Confidence ought to be placed in God.In fine, he who places his trust in God (§134), will never cease to send up pure devout prayers to him, and will cheerfully embrace every occasion of speaking well of and with God privately and publicly. For this is what right reason prescribes concerning the external worship of God. As for the external rites, it is likewise obvious, that public worship cannot be performed unless certain times and places be devoted to it; and a duty of such importance ought to be done with all decency; but as to the rites or ceremonies themselves, reason can lay down no other rule about them, but in general, that they ought to be in every respect such as are proper to recal to our minds those sentiments in which divine worship consists.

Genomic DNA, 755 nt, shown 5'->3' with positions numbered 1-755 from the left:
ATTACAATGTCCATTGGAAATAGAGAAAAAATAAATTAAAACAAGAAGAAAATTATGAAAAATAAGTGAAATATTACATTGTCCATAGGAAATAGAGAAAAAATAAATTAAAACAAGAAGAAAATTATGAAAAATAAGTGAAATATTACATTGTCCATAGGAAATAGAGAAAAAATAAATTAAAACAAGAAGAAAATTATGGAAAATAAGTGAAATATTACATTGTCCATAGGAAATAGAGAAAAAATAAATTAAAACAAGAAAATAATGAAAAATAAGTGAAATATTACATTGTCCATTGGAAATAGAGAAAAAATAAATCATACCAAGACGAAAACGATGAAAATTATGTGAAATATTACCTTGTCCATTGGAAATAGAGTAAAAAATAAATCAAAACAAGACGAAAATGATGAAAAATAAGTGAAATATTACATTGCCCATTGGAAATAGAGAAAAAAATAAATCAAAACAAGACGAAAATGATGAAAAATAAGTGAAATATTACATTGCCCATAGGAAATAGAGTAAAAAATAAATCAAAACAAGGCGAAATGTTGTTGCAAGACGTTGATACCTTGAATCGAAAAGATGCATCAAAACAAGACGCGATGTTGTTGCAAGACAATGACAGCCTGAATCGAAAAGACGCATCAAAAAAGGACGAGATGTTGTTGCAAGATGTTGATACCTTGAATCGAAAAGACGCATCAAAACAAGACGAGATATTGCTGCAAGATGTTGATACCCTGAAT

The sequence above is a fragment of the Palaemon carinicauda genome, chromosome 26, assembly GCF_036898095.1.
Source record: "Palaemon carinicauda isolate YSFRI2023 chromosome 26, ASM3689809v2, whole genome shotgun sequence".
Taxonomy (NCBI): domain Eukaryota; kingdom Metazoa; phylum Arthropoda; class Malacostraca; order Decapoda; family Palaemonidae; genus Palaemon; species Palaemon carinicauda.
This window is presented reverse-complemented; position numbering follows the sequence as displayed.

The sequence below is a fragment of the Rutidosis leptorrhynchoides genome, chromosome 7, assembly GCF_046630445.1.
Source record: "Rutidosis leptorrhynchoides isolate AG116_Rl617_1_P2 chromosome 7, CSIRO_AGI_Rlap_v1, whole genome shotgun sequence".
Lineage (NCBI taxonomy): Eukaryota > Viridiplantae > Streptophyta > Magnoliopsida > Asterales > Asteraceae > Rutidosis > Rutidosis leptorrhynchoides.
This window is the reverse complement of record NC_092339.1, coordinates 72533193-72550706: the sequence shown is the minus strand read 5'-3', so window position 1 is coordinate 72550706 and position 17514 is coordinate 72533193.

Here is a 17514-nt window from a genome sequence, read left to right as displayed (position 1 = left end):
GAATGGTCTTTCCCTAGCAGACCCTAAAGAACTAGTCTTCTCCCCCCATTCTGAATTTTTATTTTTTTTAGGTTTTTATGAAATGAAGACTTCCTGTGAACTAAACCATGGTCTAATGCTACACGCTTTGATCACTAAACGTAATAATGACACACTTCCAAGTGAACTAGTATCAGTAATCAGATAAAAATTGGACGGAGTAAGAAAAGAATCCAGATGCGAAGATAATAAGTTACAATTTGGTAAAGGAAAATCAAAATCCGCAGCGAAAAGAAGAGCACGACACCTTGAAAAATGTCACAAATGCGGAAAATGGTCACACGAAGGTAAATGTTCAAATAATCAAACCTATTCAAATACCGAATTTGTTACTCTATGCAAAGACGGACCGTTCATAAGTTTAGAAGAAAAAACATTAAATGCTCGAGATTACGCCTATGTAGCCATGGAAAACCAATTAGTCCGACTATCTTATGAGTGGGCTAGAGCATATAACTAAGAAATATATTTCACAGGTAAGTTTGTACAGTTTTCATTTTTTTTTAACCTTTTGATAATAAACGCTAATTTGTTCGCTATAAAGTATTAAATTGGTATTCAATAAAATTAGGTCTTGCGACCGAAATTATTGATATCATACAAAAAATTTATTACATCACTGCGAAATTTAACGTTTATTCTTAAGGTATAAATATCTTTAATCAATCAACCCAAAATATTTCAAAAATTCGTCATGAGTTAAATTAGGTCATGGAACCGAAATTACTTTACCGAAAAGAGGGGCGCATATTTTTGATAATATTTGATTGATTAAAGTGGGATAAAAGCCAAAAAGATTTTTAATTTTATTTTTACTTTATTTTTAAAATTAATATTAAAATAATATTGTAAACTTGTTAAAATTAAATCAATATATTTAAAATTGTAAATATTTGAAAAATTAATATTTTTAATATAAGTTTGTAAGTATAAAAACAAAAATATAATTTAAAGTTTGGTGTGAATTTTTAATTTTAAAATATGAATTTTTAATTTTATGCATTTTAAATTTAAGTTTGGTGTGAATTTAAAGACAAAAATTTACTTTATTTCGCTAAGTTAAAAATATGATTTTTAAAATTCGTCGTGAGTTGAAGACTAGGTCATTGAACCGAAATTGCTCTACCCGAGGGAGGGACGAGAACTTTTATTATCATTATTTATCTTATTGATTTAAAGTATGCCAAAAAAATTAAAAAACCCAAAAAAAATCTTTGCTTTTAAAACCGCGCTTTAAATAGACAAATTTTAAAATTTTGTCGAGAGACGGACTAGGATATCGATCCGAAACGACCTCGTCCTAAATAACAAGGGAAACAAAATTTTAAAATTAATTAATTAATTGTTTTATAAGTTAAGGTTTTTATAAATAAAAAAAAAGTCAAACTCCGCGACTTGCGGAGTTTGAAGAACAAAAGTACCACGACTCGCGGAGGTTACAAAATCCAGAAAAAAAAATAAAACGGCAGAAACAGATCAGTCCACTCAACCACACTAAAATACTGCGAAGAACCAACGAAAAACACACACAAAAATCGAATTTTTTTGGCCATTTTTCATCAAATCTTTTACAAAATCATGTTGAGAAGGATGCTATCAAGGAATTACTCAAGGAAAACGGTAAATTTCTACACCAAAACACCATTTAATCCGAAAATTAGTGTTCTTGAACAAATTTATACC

Remarks on This Chapter